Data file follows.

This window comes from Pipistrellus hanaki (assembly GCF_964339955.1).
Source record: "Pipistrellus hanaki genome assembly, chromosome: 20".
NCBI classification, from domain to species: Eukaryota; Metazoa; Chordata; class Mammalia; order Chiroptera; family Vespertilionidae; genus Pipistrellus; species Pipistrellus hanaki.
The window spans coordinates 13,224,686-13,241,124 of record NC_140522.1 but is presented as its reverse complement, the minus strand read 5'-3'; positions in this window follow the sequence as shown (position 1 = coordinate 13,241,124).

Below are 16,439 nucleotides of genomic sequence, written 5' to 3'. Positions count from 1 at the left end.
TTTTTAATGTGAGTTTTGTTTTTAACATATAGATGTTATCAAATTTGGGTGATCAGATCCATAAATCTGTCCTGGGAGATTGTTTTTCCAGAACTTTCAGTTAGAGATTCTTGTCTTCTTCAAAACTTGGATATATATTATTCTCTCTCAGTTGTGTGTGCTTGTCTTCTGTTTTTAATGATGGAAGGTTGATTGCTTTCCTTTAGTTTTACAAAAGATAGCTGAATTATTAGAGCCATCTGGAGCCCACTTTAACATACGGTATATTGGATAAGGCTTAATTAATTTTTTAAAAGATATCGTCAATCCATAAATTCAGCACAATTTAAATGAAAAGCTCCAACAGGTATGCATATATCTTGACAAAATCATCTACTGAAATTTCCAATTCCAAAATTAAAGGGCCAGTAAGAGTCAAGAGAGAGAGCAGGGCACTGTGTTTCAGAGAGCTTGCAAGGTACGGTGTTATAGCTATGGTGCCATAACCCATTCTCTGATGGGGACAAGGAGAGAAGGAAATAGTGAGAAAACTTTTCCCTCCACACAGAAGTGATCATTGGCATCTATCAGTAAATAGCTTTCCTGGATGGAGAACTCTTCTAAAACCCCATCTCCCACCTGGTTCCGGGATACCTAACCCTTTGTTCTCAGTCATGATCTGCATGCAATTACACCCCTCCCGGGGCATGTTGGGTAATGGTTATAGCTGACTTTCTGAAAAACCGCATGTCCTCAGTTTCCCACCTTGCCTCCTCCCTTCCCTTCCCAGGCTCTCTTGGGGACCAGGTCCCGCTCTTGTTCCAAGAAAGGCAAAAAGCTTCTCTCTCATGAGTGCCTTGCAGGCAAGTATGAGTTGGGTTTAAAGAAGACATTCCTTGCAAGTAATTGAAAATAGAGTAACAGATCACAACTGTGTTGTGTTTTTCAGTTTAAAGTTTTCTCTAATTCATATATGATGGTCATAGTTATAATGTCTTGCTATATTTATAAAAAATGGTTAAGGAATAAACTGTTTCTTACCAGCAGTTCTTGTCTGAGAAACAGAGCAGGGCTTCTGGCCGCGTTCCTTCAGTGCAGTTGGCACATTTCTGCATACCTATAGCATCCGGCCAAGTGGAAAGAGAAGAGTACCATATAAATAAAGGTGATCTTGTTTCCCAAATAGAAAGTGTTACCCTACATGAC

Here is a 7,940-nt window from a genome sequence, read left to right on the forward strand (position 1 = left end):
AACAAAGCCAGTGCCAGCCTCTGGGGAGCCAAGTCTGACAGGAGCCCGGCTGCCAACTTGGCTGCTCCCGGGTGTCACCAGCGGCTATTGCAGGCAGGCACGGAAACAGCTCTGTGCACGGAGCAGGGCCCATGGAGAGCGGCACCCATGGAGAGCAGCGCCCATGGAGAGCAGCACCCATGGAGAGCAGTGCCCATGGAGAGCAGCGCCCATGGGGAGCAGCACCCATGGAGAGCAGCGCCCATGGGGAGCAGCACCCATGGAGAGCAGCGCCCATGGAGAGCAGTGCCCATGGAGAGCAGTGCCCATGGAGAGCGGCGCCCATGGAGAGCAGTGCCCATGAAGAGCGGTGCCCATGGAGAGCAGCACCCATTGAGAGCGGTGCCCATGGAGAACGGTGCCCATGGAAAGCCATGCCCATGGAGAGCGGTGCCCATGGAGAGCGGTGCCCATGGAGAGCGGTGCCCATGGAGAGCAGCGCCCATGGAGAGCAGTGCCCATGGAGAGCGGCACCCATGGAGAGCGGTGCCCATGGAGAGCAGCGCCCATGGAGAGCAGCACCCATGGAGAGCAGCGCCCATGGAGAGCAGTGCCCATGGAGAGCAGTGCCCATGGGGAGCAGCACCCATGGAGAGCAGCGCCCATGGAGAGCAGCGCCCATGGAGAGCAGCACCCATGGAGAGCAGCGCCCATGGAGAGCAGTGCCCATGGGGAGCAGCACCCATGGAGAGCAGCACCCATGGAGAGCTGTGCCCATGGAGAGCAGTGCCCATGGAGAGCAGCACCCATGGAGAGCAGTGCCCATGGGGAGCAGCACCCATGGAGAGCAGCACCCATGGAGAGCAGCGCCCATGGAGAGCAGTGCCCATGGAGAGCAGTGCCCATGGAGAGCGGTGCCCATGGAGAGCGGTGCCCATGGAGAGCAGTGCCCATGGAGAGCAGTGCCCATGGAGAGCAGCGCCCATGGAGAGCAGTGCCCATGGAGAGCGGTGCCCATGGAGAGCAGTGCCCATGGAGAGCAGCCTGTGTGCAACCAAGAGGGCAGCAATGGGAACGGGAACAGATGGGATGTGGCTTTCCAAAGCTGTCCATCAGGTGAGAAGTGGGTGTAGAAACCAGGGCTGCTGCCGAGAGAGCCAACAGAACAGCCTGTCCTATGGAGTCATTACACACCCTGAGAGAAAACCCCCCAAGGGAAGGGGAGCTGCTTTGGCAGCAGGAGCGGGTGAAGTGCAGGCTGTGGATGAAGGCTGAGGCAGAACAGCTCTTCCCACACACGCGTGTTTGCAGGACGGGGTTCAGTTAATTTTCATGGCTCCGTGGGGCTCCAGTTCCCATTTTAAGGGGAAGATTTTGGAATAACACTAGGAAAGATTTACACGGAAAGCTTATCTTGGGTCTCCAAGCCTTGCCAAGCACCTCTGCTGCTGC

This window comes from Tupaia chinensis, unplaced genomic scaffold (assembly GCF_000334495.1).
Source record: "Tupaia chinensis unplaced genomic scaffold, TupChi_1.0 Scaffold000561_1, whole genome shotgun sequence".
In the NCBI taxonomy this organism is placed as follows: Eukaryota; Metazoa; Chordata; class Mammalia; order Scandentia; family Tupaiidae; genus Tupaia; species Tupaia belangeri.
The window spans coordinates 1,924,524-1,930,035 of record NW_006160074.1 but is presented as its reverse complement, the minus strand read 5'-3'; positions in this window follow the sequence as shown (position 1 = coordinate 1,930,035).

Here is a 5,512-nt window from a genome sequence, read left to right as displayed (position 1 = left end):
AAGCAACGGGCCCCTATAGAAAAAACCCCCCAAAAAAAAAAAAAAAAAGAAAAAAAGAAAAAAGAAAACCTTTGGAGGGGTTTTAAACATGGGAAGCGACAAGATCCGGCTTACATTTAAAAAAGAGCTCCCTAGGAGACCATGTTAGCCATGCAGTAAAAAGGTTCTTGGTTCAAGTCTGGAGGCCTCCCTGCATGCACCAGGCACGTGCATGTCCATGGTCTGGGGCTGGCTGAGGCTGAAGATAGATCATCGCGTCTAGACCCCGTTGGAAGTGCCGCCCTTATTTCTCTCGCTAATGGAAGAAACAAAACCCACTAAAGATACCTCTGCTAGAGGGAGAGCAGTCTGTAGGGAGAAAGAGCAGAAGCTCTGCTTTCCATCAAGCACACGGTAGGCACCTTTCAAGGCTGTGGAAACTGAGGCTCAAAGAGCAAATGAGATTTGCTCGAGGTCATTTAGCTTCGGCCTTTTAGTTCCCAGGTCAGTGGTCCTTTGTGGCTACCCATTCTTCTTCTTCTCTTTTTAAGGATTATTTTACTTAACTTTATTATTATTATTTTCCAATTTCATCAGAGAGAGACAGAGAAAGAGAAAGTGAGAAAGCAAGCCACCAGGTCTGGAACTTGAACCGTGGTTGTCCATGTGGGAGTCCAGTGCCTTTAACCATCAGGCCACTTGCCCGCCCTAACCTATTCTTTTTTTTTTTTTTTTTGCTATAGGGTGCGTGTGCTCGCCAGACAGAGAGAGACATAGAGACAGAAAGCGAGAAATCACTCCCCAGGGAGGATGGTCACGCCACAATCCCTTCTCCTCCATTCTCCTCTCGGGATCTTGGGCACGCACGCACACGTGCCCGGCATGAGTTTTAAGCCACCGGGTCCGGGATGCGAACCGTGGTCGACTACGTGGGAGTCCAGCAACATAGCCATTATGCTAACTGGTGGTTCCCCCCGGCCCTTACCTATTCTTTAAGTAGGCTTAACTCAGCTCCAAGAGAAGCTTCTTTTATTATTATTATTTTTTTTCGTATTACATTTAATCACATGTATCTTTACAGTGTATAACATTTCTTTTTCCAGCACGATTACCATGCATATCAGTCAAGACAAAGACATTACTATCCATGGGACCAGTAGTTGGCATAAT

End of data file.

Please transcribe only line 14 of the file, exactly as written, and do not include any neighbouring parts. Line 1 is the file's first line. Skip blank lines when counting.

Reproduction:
AAGCAACGGGCCCCTATAGAAAAAACCCCCCAAAAAAAAAAAAAAAAAGAAAAAAAGAAAAAAGAAAACCTTTGGAGGGGTTTTAAACATGGGAAGCGACAAGATCCGGCTTACATTTAAAAAAGAGCTCCCTAGGAGACCATGTTAGCCATGCAGTAAAAAGGTTCTTGGTTCAAGTCTGGAGGCCTCCCTGCATGCACCAGGCACGTGCATGTCCATGGTCTGGGGCTGGCTGAGGCTGAAGATAGATCATCGCGTCTAGACCCCGTTGGAAGTGCCGCCCTTATTTCTCTCGCTAATGGAAGAAACAAAACCCACTAAAGATACCTCTGCTAGAGGGAGAGCAGTCTGTAGGGAGAAAGAGCAGAAGCTCTGCTTTCCATCAAGCACACGGTAGGCACCTTTCAAGGCTGTGGAAACTGAGGCTCAAAGAGCAAATGAGATTTGCTCGAGGTCATTTAGCTTCGGCCTTTTAGTTCCCAGGTCAGTGGTCCTTTGTGGCTACCCATTCTTCTTCTTCTCTTTTTAAGGATTATTTTACTTAACTTTATTATTATTATTTTCCAATTTCATCAGAGAGAGACAGAGAAAGAGAAAGTGAGAAAGCAAGCCACCAGGTCTGGAACTTGAACCGTGGTTGTCCATGTGGGAGTCCAGTGCCTTTAACCATCAGGCCACTTGCCCGCCCTAACCTATTCTTTTTTTTTTTTTTTTTGCTATAGGGTGCGTGTGCTCGCCAGACAGAGAGAGACATAGAGACAGAAAGCGAGAAATCACTCCCCAGGGAGGATGGTCACGCCACAATCCCTTCTCCTCCATTCTCCTCTCGGGATCTTGGGCACGCACGCACACGTGCCCGGCATGAGTTTTAAGCCACCGGGTCCGGGATGCGAACCGTGGTCGACTACGTGGGAGTCCAGCAACATAGCCATTATGCTAACTGGTGGTTCCCCCCGGCCCTTACCTATTCTTTAAGTAGGCTTAACTCAGCTCCAAGAGAAGCTTCTTTTATTATTATTATTTTTTTTCGTATTACATTTAATCACATGTATCTTTACAGTGTATAACATTTCTTTTTCCAGCACGATTACCATGCATATCAGTCAAGACAAAGACATTACTATCCATGGGACCAGTAGTTGGCATAAT